The first Read Balloon blog post I ever wrote involved then 19-month-old Harper’s then-obsession with Eric Carle and Bill Martin’s classic Brown Bear, Brown Bear, What Do You See. She loved it so much that eventually it physically pained us to read it. We were so sick of it we’d periodically hide it. The tune of the song-version of the book haunted our dreams. We suffered Brown Bear PTSD. And then, just when we thought we couldn’t move our weary mouths to read the damn book one single time more…the frenzy broke, and her toddlery obsessiveness latched onto another host.
Then we went and had another kid. And guess what? Ollie is currently in the throes of his first serious book obsession. And guess what else? IT’S FUCKING BROWN BEAR BROWN FUCKING BEAR.
This is a kid who never holds still. This is a kid who’d never sat through even the slightest board book before. Here are his other obsessions: Playing with balls (don’t snicker not that kind). Eating as many chicken nuggets as exist in the universe. Smacking things with sticks. Banging on things. Breaking things. Climbing things. Pushing the footrest over to the record player to climb up, hear music and also to break stuff. He likes to hug Harper until she falls down. He’s just a crazy physical baby-tot-person, with little use for words other than pointing and grunting or the occasional “NANA” if you’re not delivering a banana quickly enough.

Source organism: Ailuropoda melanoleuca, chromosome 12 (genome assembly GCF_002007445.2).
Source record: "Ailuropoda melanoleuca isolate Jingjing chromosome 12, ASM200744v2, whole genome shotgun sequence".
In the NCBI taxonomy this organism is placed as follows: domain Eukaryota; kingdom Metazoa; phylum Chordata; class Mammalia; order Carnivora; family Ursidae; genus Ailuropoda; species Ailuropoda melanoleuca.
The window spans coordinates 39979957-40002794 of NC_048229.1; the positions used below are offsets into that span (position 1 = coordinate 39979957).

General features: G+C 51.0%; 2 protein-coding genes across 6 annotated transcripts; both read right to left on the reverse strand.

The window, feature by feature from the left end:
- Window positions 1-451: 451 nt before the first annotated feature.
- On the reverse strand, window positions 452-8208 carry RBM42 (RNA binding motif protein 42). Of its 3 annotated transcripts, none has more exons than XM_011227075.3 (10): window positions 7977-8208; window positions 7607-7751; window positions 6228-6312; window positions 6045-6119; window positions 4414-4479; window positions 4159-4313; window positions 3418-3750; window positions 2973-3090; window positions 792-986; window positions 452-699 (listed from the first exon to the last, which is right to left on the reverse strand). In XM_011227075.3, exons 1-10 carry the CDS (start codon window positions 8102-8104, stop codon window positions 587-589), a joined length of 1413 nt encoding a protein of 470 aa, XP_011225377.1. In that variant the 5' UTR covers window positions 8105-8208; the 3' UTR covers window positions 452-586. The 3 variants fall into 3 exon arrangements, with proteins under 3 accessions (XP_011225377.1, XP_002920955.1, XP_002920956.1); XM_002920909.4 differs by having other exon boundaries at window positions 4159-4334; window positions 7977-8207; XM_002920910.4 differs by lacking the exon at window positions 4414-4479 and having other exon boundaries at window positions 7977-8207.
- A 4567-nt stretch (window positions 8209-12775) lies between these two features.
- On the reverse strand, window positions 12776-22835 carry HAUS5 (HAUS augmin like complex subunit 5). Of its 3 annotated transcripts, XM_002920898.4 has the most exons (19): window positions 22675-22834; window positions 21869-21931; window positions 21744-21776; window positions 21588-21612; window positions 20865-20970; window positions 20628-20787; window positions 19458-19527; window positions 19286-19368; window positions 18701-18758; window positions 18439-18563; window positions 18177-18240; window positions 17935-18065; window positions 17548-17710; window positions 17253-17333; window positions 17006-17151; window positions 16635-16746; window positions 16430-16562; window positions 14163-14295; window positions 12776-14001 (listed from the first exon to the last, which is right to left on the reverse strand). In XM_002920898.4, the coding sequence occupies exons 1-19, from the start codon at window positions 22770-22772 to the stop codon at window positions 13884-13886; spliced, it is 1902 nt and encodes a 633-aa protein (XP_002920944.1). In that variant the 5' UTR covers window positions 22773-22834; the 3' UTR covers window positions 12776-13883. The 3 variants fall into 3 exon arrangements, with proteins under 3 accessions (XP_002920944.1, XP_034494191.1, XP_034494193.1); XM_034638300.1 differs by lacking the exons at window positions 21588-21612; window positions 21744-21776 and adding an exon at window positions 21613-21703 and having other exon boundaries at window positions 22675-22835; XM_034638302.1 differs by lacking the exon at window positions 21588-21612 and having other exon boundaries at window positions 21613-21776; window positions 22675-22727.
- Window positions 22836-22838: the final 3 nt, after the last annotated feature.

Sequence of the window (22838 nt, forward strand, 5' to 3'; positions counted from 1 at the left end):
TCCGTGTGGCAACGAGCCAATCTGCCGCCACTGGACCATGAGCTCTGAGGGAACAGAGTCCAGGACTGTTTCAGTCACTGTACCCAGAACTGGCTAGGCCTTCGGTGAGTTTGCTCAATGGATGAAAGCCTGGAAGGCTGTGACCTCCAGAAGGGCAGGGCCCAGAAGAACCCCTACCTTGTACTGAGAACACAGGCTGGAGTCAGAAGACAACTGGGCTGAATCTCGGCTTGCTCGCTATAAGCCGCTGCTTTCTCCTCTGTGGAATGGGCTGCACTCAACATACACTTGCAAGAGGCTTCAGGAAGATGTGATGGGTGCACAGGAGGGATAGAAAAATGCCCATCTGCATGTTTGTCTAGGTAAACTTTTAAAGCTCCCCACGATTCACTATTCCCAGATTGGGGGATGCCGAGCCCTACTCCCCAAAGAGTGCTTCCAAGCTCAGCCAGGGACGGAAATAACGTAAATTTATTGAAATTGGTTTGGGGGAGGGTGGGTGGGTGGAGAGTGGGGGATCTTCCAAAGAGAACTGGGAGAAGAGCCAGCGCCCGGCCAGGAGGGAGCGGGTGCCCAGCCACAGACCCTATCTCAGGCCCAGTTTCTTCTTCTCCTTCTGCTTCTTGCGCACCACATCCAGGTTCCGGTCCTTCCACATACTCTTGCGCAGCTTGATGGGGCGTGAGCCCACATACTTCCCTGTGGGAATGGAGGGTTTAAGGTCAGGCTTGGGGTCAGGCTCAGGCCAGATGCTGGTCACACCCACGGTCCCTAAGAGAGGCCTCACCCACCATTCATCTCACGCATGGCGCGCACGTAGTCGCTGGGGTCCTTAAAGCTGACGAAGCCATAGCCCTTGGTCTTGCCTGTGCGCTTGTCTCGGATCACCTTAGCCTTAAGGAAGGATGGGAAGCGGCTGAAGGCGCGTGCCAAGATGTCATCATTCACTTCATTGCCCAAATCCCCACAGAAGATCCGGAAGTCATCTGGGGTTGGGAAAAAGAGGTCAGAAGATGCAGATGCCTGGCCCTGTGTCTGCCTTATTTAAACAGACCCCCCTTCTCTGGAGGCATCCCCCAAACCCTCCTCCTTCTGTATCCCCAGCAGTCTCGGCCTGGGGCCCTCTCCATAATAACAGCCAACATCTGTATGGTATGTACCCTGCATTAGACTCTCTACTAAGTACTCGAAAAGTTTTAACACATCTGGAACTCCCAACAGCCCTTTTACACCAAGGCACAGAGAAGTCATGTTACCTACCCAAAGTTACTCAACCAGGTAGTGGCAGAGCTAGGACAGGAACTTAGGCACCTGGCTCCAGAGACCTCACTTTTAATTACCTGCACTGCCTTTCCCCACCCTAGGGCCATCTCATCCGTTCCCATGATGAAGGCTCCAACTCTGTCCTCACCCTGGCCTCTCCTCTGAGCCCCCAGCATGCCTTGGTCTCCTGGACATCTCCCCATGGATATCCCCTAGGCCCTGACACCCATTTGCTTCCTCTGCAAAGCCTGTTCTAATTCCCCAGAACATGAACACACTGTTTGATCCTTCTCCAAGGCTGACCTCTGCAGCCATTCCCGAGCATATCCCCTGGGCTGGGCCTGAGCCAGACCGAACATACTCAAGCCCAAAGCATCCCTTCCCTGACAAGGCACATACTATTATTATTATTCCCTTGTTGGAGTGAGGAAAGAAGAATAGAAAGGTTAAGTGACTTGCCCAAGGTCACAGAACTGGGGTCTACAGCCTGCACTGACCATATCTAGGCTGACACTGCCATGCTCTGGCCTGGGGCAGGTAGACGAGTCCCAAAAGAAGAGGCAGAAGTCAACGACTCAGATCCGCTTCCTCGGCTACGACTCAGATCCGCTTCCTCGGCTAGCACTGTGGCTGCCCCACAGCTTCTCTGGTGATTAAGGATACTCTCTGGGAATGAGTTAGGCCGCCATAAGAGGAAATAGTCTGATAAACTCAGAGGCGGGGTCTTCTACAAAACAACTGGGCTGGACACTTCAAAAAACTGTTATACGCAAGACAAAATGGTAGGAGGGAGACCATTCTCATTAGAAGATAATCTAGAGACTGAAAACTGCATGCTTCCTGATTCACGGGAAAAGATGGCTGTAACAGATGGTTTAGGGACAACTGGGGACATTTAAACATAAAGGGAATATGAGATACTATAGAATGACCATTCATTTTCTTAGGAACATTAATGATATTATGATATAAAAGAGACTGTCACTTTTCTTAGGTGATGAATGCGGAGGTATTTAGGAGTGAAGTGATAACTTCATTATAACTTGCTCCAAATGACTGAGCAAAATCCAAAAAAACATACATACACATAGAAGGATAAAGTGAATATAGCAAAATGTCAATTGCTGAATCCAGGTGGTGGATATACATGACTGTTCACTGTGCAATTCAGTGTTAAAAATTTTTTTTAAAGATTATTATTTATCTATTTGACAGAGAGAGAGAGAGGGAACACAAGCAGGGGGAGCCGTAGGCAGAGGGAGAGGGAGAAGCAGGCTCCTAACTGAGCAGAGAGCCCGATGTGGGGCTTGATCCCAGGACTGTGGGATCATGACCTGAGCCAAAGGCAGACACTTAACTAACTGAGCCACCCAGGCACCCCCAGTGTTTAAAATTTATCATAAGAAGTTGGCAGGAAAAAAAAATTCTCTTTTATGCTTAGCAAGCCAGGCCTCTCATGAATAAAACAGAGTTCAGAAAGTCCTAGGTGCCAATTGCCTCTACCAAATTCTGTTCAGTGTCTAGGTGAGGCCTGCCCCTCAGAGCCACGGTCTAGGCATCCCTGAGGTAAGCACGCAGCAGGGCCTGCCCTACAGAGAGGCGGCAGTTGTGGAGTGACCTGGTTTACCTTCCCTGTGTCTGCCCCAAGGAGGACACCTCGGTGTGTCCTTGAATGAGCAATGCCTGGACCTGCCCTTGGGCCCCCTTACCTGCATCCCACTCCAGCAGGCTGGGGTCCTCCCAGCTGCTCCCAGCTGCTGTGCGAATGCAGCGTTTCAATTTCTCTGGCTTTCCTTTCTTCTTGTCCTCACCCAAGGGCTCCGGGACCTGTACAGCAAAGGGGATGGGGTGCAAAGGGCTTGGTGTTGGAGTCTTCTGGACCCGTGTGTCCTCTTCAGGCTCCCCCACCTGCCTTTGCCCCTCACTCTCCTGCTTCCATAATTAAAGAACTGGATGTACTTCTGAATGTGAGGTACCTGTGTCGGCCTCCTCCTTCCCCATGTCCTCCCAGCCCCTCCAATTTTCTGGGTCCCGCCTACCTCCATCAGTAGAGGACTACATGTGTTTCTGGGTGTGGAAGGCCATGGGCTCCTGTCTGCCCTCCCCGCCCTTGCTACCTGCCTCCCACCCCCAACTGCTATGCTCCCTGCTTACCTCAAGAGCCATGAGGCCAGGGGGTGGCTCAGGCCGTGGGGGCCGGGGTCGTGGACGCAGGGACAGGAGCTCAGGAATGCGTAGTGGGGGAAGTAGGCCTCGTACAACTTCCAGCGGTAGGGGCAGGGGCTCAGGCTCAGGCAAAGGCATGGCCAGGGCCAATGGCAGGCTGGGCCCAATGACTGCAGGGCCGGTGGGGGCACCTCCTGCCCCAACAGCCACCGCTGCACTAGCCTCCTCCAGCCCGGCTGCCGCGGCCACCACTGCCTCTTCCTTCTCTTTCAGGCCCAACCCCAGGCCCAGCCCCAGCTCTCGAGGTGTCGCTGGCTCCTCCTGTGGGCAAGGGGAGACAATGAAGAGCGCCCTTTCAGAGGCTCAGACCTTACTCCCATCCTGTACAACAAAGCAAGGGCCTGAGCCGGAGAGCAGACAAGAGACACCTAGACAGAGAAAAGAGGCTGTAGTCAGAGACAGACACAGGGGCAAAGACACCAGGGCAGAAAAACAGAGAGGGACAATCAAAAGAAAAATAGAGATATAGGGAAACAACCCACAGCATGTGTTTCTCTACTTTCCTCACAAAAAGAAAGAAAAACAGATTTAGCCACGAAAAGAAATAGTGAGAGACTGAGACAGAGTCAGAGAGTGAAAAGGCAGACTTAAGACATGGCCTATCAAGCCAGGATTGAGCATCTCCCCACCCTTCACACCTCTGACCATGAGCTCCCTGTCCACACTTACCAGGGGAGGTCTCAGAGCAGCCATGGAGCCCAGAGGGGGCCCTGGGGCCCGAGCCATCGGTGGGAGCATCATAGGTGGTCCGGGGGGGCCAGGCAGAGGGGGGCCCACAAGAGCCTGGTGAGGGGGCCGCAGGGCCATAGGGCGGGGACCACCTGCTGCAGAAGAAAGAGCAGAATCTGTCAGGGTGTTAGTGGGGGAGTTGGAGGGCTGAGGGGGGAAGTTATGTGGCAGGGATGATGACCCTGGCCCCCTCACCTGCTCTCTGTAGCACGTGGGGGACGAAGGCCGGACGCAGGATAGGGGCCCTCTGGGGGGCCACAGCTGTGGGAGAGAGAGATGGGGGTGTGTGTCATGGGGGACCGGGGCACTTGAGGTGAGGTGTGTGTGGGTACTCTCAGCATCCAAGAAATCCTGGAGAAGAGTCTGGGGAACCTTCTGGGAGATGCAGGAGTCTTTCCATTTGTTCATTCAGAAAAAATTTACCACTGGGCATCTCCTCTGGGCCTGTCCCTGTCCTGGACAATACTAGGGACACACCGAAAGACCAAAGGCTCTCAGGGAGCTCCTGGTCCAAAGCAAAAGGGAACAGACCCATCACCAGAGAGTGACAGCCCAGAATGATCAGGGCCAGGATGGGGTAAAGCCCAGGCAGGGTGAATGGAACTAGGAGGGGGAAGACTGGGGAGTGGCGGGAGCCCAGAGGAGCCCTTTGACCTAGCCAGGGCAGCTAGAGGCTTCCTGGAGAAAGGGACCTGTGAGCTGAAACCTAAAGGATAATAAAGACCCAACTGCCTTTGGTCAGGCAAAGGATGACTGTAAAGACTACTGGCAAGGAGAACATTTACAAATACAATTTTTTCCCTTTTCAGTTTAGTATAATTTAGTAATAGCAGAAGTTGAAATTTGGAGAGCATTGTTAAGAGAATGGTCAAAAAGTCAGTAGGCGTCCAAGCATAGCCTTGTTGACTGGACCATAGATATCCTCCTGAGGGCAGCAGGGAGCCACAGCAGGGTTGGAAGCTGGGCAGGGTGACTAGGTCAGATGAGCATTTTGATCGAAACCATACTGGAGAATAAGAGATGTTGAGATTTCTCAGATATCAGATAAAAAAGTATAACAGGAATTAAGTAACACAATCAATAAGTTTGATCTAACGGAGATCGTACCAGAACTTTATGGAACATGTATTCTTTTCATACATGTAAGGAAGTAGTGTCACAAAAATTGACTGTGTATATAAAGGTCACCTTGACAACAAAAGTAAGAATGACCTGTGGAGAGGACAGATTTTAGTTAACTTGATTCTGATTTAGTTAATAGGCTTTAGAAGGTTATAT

So it’s really amazing to see Ollie dig through a pile of books for Brown Bear and then pick it up and bring it over and plop down in your lap and demand the book, grunting, “Bruh Beah!” over and over and over. Tonight at bedtime I had to actually remove the book from the room because he kept bouncing up and pointing to it. He would love nothing more than to rifle through it while nursing, which, I’m sorry, is just a little too much for me. I do want him to have pleasant associations with reading…but dude, I’m not a cup of tea.
So anyway, this book is amazing. Those big, simple, lovely, bright pictures. Those animals. The repetition in a way that feels a little like a game. And the summary at the end, that wonderful page where Ollie loves to point at each animal and name them. “Bruh Beah. Unh. Unh. Unh. Na-Na. Unh.” This book is somehow the perfect book for babies and toddlers. How did they do it? I imagine Bill Martin had some sort of underground laboratory in which he tested out possible stories on test-babies. Or maybe it’s Eric Carle’s vivid, blocky, child-hypnotizing hoo-doo. But this book has been two for two in our household. And this time, probably because my brain is more melted now after so many years of picture books, I don’t even mind reading it. Again and again and again and again. I’m just glad it provides a momentary distraction from all the climbing and shouting and breaking.